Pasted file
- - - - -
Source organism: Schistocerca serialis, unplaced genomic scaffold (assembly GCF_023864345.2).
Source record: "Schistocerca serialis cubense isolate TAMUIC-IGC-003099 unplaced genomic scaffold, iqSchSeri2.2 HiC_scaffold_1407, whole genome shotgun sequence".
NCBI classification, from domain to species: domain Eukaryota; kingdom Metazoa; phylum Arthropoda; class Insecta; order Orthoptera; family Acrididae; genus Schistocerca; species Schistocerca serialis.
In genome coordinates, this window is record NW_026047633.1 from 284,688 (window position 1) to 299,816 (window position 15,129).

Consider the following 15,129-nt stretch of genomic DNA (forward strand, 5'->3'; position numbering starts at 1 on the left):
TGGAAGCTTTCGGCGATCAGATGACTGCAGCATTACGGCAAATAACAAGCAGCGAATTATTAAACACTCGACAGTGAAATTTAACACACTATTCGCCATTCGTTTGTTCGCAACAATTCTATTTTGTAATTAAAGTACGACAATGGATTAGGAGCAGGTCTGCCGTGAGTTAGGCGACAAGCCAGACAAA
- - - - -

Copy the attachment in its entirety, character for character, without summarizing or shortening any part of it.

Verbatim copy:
Source organism: Schistocerca serialis, unplaced genomic scaffold (assembly GCF_023864345.2).
Source record: "Schistocerca serialis cubense isolate TAMUIC-IGC-003099 unplaced genomic scaffold, iqSchSeri2.2 HiC_scaffold_1407, whole genome shotgun sequence".
NCBI classification, from domain to species: domain Eukaryota; kingdom Metazoa; phylum Arthropoda; class Insecta; order Orthoptera; family Acrididae; genus Schistocerca; species Schistocerca serialis.
In genome coordinates, this window is record NW_026047633.1 from 284,688 (window position 1) to 299,816 (window position 15,129).

Consider the following 15,129-nt stretch of genomic DNA (forward strand, 5'->3'; position numbering starts at 1 on the left):
TGGAAGCTTTCGGCGATCAGATGACTGCAGCATTACGGCAAATAACAAGCAGCGAATTATTAAACACTCGACAGTGAAATTTAACACACTATTCGCCATTCGTTTGTTCGCAACAATTCTATTTTGTAATTAAAGTACGACAATGGATTAGGAGCAGGTCTGCCGTGAGTTAGGCGACAAGCCAGACAAA